Labour has its biggest lead over the Conservatives since the general election, according to the latest poll for The Independent.
David Cameron and his Chancellor, George Osborne, are also seen by two-thirds of voters as being out of touch with ordinary people, suggesting that the "plebgate" row over the former Chief Whip Andrew Mitchell's confrontation with police in Downing Street has hit Tory support.
The ComRes survey puts Labour on 44 per cent (up six percentage points since last month), the Tories on 33 per cent (down two) and the Liberal Democrats on 12 per cent (down three). Repeated at a general election, a lead of 11 points would propel Ed Miliband into power with a majority of 110 seats. The Tories would lose 100 seats and the Liberal Democrats 36.
Labour's 44 per cent rating is the highest it has achieved since the election. Sixty-seven per cent of voters agreed that the Prime Minister and Mr Osborne were out of touch with ordinary people, with 26 per cent disagreeing. Even 40 per cent of Tory voters viewed the two men as out of touch.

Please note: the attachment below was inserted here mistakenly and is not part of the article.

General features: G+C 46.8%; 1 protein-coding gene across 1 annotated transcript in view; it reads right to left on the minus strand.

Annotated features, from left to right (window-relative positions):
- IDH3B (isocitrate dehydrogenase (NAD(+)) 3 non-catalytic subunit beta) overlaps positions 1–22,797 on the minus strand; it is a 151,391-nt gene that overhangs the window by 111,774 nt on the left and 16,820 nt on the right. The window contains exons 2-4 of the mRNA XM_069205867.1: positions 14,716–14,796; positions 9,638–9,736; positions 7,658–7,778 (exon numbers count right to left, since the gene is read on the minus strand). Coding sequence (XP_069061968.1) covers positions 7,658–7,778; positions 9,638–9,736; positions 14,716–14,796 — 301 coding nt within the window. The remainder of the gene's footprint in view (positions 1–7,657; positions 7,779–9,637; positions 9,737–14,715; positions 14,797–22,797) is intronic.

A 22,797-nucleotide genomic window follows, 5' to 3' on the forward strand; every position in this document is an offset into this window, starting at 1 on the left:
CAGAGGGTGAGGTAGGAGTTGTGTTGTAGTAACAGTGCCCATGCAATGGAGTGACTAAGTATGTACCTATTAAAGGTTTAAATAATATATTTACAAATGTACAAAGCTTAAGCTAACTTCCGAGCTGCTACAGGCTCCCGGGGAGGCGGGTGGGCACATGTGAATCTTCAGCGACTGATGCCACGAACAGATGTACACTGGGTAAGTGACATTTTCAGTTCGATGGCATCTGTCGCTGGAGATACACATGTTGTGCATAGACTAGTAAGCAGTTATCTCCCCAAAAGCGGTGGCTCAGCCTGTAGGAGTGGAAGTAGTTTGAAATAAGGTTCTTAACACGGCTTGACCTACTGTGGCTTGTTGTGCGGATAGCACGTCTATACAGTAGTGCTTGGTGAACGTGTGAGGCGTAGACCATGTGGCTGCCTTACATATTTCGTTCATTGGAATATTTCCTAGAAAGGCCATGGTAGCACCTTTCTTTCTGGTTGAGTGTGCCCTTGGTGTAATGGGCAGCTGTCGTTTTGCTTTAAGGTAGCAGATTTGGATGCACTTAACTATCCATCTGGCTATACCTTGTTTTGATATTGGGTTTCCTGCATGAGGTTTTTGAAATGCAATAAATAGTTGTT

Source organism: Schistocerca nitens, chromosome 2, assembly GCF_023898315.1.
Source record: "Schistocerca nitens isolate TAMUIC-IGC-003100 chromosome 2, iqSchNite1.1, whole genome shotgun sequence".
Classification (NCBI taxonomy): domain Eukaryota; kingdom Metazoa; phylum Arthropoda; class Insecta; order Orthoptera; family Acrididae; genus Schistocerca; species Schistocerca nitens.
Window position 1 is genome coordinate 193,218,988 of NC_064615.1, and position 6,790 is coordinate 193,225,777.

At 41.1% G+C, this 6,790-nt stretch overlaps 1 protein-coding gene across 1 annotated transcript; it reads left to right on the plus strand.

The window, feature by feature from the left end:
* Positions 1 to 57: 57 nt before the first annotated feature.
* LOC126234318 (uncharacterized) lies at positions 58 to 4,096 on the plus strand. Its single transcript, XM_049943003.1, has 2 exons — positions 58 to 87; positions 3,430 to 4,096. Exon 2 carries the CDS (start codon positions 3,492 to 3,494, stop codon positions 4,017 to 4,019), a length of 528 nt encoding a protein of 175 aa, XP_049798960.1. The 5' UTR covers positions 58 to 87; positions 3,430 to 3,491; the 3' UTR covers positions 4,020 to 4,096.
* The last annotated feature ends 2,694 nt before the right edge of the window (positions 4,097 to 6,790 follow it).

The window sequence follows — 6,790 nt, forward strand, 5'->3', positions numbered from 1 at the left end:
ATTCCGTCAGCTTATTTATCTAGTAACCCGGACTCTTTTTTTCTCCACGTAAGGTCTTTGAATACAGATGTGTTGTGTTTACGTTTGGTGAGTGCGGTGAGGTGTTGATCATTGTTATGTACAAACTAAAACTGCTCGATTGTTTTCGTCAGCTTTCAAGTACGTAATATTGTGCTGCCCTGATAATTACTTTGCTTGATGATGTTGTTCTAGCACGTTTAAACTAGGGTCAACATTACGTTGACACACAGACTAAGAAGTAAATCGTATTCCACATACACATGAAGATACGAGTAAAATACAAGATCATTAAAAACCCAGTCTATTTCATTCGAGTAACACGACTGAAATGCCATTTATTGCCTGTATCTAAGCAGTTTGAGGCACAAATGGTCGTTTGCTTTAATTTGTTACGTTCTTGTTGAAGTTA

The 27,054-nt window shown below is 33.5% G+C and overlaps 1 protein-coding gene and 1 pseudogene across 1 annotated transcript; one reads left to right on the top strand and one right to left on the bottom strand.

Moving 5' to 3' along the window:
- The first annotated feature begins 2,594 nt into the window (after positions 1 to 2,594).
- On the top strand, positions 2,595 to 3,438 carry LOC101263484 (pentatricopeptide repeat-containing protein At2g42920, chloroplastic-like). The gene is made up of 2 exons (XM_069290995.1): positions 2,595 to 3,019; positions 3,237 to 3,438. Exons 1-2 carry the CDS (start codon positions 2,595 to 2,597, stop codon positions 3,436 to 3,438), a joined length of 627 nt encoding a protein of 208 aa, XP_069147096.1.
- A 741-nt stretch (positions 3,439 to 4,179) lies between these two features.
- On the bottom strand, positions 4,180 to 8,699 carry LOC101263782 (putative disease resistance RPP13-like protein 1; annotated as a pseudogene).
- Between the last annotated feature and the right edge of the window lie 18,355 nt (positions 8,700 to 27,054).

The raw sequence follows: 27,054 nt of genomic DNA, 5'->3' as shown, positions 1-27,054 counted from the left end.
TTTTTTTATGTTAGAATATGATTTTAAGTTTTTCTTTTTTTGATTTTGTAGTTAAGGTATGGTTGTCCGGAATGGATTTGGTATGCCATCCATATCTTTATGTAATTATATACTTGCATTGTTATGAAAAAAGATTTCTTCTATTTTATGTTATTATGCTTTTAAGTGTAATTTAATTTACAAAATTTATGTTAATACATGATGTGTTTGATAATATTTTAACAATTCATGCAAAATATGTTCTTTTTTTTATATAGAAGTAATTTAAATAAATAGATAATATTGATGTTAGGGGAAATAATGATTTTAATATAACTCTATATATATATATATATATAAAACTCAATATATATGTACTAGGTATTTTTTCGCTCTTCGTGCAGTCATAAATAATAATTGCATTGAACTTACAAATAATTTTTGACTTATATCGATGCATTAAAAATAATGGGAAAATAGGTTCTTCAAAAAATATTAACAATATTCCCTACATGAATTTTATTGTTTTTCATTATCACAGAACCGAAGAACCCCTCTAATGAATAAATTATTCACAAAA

The results will be a setback for both Mr Cameron and his deputy Nick Clegg, the Liberal Democrat leader, who had hoped they had drawn a line under the Coalition's troubles with well-received conference speeches.
However, since MPs returned to Westminster, Mr Mitchell has been forced to resign as Chief Whip and Mr Osborne faced embarrassment for travelling in a first-class rail compartment on a standard-class ticket.
Mr Cameron's attempt to gain the initiative by pledging that gas and electricity consumers would automatically receive the lowest tariffs backfired when it emerged that the full details had not been worked out.
Opinion was nearly evenly split over the Government's general competence, ComRes found. Forty-six per cent of respondents agreed that "despite some mistakes, overall the current Government is broadly competent", with 48 per cent disagreeing.
After Britain emerged from recession last week and unemployment fell, there were also glimmers of optimism about the economy. By a tiny majority (48 per cent to 47 per cent), voters said they expected the UK's financial situation to improve over the next year.
ComRes interviewed 1,003 GB adults by telephone between 26 and 29 October. Data were weighted to be demographically representative of all GB adults. Data were also weighted by past vote recall. ComRes is a member of the British Polling Council and abides by its rules.